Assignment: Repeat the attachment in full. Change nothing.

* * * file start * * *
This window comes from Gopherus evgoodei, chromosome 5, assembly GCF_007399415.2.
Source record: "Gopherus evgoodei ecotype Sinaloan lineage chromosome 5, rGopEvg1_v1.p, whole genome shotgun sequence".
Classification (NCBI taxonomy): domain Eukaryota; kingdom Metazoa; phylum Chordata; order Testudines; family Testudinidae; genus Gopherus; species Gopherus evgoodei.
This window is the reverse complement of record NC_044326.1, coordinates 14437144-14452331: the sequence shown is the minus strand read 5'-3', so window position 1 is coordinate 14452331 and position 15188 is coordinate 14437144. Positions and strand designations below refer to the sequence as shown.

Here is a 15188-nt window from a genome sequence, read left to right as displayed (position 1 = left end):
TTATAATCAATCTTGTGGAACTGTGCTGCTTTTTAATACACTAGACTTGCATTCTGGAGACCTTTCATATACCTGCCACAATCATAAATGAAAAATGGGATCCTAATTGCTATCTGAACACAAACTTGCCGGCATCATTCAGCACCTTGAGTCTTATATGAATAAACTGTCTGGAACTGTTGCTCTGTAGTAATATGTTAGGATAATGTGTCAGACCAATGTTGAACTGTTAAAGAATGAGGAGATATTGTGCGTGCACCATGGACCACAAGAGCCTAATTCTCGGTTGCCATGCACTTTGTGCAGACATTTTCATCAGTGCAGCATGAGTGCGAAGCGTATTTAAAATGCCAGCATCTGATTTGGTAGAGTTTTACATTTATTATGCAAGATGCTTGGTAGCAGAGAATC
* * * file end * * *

This window comes from Gopherus evgoodei, chromosome 5, assembly GCF_007399415.2.
Source record: "Gopherus evgoodei ecotype Sinaloan lineage chromosome 5, rGopEvg1_v1.p, whole genome shotgun sequence".
Classification (NCBI taxonomy): domain Eukaryota; kingdom Metazoa; phylum Chordata; order Testudines; family Testudinidae; genus Gopherus; species Gopherus evgoodei.
This window is the reverse complement of record NC_044326.1, coordinates 14437144-14452331: the sequence shown is the minus strand read 5'-3', so window position 1 is coordinate 14452331 and position 15188 is coordinate 14437144. Positions and strand designations below refer to the sequence as shown.

Here is a 15188-nt window from a genome sequence, read left to right as displayed (position 1 = left end):
TTATAATCAATCTTGTGGAACTGTGCTGCTTTTTAATACACTAGACTTGCATTCTGGAGACCTTTCATATACCTGCCACAATCATAAATGAAAAATGGGATCCTAATTGCTATCTGAACACAAACTTGCCGGCATCATTCAGCACCTTGAGTCTTATATGAATAAACTGTCTGGAACTGTTGCTCTGTAGTAATATGTTAGGATAATGTGTCAGACCAATGTTGAACTGTTAAAGAATGAGGAGATATTGTGCGTGCACCATGGACCACAAGAGCCTAATTCTCGGTTGCCATGCACTTTGTGCAGACATTTTCATCAGTGCAGCATGAGTGCGAAGCGTATTTAAAATGCCAGCATCTGATTTGGTAGAGTTTTACATTTATTATGCAAGATGCTTGGTAGCAGAGAATC